And I mean no offence in all this to the United States, which from its founding fathers, has stood for opportunity, liberty and justice. It’s just a pity that American lions are led by Congressional donkeys, who think the best way of creating peace in the world is overthrowing democracies and bombing the rubble in other countries.
Martin Luther King Jr, paraphrased Gandhi, when he said “The old law of an eye for an eye leaves everyone blind.”
All we are saying is, give peace a chance.
And don’t forget Tartus.
How to Build An Eco-Friendly Home Pool
Swimming pools are undoubtedly one of the most luxurious features that any home can have. But environmentally-conscious homeowners who are interested in having a pool installed may feel that the potential issues surrounding wasted water, chemical use and energy utilized in heating the water makes having a home swimming pool difficult to justify.
But there is good news, because modern technologies are helping to make pools far less environmentally harmful than ever before. If you are interested in having a pool built but you want to make sure that it is as eco-friendly as possible, you can follow the advice below. From natural pools to solar panel heating systems, there are many steps that you can take.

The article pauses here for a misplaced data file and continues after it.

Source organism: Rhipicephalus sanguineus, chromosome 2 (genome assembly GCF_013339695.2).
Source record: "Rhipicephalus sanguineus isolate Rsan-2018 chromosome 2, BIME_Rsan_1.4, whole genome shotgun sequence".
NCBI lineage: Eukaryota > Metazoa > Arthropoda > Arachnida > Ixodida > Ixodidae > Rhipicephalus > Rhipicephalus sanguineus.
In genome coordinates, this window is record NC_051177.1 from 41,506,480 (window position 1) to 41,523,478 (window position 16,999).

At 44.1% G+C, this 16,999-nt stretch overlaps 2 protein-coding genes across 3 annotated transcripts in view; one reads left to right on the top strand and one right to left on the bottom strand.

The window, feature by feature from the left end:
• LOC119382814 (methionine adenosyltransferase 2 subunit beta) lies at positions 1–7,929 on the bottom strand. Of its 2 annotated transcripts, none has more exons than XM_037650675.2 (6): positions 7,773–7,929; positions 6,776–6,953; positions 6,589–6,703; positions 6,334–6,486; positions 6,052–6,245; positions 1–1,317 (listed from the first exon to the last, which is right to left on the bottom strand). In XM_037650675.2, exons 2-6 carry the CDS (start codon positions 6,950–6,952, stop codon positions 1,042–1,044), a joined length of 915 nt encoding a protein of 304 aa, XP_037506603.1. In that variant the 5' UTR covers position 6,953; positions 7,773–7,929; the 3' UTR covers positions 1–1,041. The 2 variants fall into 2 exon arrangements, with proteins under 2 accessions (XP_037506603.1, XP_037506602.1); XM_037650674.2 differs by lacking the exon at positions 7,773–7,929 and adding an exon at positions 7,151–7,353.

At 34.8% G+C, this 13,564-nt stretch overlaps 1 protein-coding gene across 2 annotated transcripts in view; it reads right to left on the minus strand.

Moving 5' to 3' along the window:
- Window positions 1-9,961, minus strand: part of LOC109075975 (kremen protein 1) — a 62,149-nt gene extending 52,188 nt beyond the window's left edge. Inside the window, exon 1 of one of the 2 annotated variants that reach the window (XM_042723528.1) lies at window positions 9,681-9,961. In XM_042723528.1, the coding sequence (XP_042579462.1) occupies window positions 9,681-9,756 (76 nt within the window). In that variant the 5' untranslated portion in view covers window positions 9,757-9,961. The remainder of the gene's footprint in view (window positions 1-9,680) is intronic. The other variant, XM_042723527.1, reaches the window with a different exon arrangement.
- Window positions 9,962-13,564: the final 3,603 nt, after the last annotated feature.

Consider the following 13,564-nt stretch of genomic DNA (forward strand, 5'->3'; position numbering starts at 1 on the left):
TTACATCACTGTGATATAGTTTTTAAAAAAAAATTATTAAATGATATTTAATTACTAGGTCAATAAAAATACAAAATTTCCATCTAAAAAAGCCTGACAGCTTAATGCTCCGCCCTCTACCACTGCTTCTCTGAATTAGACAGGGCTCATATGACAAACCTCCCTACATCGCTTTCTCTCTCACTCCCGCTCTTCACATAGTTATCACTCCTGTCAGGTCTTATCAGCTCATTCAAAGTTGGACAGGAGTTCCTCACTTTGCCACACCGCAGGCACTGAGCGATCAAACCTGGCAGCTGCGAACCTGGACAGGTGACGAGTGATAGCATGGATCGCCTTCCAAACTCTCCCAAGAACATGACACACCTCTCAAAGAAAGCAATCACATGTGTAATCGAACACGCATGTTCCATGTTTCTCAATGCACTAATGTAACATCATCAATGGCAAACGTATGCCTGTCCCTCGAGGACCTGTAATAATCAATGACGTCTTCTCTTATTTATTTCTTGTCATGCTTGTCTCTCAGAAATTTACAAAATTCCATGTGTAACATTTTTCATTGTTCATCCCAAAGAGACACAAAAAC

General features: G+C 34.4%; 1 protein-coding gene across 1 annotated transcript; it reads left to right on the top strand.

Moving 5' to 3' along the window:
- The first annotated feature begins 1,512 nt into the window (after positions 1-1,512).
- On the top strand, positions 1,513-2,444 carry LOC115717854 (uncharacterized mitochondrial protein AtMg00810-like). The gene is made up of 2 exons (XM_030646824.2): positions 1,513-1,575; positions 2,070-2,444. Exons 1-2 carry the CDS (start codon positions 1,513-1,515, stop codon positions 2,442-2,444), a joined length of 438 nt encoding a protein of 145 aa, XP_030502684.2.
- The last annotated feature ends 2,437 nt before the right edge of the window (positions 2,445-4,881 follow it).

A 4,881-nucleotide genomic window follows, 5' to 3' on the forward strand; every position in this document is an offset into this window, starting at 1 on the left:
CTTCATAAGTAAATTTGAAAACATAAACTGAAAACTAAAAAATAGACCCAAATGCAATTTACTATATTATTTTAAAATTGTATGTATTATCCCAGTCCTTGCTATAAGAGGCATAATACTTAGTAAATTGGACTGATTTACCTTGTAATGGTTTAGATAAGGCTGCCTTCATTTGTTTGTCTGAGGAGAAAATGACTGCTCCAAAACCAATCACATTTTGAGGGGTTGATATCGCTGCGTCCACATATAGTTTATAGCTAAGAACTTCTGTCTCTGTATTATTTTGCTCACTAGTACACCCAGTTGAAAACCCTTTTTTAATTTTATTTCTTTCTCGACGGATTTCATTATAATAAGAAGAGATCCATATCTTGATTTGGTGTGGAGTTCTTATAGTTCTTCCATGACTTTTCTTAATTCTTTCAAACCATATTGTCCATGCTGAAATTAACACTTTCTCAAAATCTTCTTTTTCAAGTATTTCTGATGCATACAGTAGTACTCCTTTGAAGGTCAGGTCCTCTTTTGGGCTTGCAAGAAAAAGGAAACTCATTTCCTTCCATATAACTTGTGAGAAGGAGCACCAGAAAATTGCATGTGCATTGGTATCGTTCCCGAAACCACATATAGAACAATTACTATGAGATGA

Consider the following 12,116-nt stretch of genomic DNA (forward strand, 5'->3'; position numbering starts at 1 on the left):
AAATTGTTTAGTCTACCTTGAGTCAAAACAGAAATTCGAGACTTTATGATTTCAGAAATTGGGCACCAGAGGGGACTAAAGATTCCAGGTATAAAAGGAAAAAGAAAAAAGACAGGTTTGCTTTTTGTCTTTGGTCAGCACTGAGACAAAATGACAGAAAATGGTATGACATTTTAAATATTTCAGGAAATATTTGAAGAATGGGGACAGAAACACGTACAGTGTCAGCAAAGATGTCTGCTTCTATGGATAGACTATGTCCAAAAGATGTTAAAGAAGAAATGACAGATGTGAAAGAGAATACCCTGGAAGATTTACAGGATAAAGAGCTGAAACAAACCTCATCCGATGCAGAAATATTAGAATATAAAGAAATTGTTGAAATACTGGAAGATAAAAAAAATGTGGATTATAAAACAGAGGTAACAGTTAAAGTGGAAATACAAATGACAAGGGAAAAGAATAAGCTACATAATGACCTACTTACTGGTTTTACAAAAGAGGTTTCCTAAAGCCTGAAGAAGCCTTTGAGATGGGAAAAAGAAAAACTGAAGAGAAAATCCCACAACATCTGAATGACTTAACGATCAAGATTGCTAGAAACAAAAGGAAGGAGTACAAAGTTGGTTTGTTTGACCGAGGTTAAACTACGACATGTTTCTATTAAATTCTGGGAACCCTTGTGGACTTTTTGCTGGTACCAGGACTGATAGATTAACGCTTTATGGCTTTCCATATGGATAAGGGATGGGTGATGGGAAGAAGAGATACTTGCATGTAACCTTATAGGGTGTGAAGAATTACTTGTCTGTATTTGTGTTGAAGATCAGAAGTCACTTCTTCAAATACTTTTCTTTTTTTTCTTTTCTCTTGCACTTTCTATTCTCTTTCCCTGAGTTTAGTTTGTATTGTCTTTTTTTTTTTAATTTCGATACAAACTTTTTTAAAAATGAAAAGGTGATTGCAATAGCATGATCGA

Choose a natural pool to go chemical free
For those homeowners interested in an eco-friendly pool, the first thing to consider is a natural pool. Natural swimming pools utilise reed bed technology or moss-filtration to naturally filter out dirt from the water. These can be combined with eco-pumps to allow you to have a pool that is completely free from chemicals.
Not only are traditional pool chemicals potentially harmful to the skin, they also mean that you can contaminate the area around the pool if chemical-filled water leaks or is splashed around. This can be bad for your garden and the environment general.
It will be necessary to work with an expert pool builder to ensure that you have the expertise to get your natural pool installed properly. But the results with definitely be worth the effort and planning that you have to put in.
Avoid concrete if possible
The vast majority of home pools are built using concrete but this is far from ideal in terms of an eco-friendly pool for a large number of reasons. Concrete pools are typically built and then lined to stop keep out any bacteria. This is theoretically fine, except that concrete is porous and the lining can be liable to erode or break which can allow bacteria to enter the pool.
It is much better to use a non-porous material such as fibreglass or carbon ceramic composite for your pool. Typically, these swimming pools are supplied in a one-piece shell rather than having to be built from scratch, ensuring a bacteria-free environment. These non-porous materials make it impossible for the water to become contaminated through bacteria seeping into the pool by osmosis.